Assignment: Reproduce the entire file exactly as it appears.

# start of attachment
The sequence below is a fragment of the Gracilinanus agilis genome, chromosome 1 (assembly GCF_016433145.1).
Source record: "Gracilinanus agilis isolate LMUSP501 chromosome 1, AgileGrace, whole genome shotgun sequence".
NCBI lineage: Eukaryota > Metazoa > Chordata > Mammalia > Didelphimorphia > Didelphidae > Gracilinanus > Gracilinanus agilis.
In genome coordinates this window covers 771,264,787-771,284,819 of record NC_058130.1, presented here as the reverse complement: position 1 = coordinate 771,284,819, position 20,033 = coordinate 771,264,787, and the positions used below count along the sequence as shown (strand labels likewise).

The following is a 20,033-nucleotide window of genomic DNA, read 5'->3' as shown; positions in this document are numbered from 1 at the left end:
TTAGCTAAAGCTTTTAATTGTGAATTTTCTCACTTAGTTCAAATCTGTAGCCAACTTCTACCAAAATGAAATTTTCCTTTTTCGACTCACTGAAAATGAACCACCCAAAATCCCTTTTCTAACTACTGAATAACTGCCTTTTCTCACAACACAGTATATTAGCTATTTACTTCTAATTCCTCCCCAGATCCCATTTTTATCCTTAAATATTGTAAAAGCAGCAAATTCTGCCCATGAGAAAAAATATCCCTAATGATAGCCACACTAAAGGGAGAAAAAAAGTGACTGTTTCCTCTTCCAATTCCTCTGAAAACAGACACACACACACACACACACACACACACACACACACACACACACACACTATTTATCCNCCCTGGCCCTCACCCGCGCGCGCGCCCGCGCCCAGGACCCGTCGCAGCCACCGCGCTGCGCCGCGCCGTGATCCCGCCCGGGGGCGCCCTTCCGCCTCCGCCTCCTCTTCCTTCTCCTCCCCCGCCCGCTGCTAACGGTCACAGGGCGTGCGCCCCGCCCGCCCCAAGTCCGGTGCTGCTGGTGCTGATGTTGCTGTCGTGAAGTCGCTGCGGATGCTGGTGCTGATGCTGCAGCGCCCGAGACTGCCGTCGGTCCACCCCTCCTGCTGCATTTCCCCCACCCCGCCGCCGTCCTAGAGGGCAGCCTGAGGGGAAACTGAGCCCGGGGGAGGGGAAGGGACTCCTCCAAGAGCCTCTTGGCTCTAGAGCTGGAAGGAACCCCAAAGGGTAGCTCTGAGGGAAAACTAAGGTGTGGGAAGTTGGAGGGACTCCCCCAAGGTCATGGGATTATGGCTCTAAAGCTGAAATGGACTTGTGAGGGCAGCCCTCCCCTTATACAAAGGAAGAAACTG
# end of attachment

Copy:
The sequence below is a fragment of the Gracilinanus agilis genome, chromosome 1 (assembly GCF_016433145.1).
Source record: "Gracilinanus agilis isolate LMUSP501 chromosome 1, AgileGrace, whole genome shotgun sequence".
NCBI lineage: Eukaryota > Metazoa > Chordata > Mammalia > Didelphimorphia > Didelphidae > Gracilinanus > Gracilinanus agilis.
In genome coordinates this window covers 771,264,787-771,284,819 of record NC_058130.1, presented here as the reverse complement: position 1 = coordinate 771,284,819, position 20,033 = coordinate 771,264,787, and the positions used below count along the sequence as shown (strand labels likewise).

The following is a 20,033-nucleotide window of genomic DNA, read 5'->3' as shown; positions in this document are numbered from 1 at the left end:
TTAGCTAAAGCTTTTAATTGTGAATTTTCTCACTTAGTTCAAATCTGTAGCCAACTTCTACCAAAATGAAATTTTCCTTTTTCGACTCACTGAAAATGAACCACCCAAAATCCCTTTTCTAACTACTGAATAACTGCCTTTTCTCACAACACAGTATATTAGCTATTTACTTCTAATTCCTCCCCAGATCCCATTTTTATCCTTAAATATTGTAAAAGCAGCAAATTCTGCCCATGAGAAAAAATATCCCTAATGATAGCCACACTAAAGGGAGAAAAAAAGTGACTGTTTCCTCTTCCAATTCCTCTGAAAACAGACACACACACACACACACACACACACACACACACACACACACACACACTATTTATCCNCCCTGGCCCTCACCCGCGCGCGCGCCCGCGCCCAGGACCCGTCGCAGCCACCGCGCTGCGCCGCGCCGTGATCCCGCCCGGGGGCGCCCTTCCGCCTCCGCCTCCTCTTCCTTCTCCTCCCCCGCCCGCTGCTAACGGTCACAGGGCGTGCGCCCCGCCCGCCCCAAGTCCGGTGCTGCTGGTGCTGATGTTGCTGTCGTGAAGTCGCTGCGGATGCTGGTGCTGATGCTGCAGCGCCCGAGACTGCCGTCGGTCCACCCCTCCTGCTGCATTTCCCCCACCCCGCCGCCGTCCTAGAGGGCAGCCTGAGGGGAAACTGAGCCCGGGGGAGGGGAAGGGACTCCTCCAAGAGCCTCTTGGCTCTAGAGCTGGAAGGAACCCCAAAGGGTAGCTCTGAGGGAAAACTAAGGTGTGGGAAGTTGGAGGGACTCCCCCAAGGTCATGGGATTATGGCTCTAAAGCTGAAATGGACTTGTGAGGGCAGCCCTCCCCTTATACAAAGGAAGAAACTG